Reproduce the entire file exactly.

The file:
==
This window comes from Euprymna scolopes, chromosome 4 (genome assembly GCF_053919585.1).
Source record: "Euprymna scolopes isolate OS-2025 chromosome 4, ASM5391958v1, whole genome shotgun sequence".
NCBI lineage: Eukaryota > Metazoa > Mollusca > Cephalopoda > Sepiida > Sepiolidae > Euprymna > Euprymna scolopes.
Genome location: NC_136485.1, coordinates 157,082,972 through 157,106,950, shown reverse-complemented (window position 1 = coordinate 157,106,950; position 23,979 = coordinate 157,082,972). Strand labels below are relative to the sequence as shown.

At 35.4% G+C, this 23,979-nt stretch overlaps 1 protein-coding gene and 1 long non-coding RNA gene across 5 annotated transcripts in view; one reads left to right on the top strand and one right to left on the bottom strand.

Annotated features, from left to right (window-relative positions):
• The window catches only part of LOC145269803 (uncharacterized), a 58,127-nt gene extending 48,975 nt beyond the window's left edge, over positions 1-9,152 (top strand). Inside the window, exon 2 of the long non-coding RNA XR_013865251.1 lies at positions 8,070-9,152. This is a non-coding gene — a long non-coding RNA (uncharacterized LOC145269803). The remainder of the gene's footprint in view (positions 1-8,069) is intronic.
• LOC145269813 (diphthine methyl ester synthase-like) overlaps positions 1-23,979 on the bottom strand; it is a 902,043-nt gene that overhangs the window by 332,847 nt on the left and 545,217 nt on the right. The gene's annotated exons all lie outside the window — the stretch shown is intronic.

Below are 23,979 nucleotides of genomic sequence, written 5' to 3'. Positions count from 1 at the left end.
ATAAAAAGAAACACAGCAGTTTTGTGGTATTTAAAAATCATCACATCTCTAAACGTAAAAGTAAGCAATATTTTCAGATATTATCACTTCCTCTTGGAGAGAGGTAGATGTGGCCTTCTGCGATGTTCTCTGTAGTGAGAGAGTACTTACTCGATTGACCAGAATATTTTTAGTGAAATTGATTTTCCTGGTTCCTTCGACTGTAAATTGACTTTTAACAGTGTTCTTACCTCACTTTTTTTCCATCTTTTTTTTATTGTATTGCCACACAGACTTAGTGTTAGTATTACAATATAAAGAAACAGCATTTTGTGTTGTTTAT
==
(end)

This window comes from Euprymna scolopes, chromosome 4 (genome assembly GCF_053919585.1).
Source record: "Euprymna scolopes isolate OS-2025 chromosome 4, ASM5391958v1, whole genome shotgun sequence".
NCBI lineage: Eukaryota > Metazoa > Mollusca > Cephalopoda > Sepiida > Sepiolidae > Euprymna > Euprymna scolopes.
Genome location: NC_136485.1, coordinates 157,082,972 through 157,106,950, shown reverse-complemented (window position 1 = coordinate 157,106,950; position 23,979 = coordinate 157,082,972). Strand labels below are relative to the sequence as shown.

At 35.4% G+C, this 23,979-nt stretch overlaps 1 protein-coding gene and 1 long non-coding RNA gene across 5 annotated transcripts in view; one reads left to right on the top strand and one right to left on the bottom strand.

Annotated features, from left to right (window-relative positions):
• The window catches only part of LOC145269803 (uncharacterized), a 58,127-nt gene extending 48,975 nt beyond the window's left edge, over positions 1-9,152 (top strand). Inside the window, exon 2 of the long non-coding RNA XR_013865251.1 lies at positions 8,070-9,152. This is a non-coding gene — a long non-coding RNA (uncharacterized LOC145269803). The remainder of the gene's footprint in view (positions 1-8,069) is intronic.
• LOC145269813 (diphthine methyl ester synthase-like) overlaps positions 1-23,979 on the bottom strand; it is a 902,043-nt gene that overhangs the window by 332,847 nt on the left and 545,217 nt on the right. The gene's annotated exons all lie outside the window — the stretch shown is intronic.

Below are 23,979 nucleotides of genomic sequence, written 5' to 3'. Positions count from 1 at the left end.
ATAAAAAGAAACACAGCAGTTTTGTGGTATTTAAAAATCATCACATCTCTAAACGTAAAAGTAAGCAATATTTTCAGATATTATCACTTCCTCTTGGAGAGAGGTAGATGTGGCCTTCTGCGATGTTCTCTGTAGTGAGAGAGTACTTACTCGATTGACCAGAATATTTTTAGTGAAATTGATTTTCCTGGTTCCTTCGACTGTAAATTGACTTTTAACAGTGTTCTTACCTCACTTTTTTTCCATCTTTTTTTTATTGTATTGCCACACAGACTTAGTGTTAGTATTACAATATAAAGAAACAGCATTTTGTGTTGTTTAT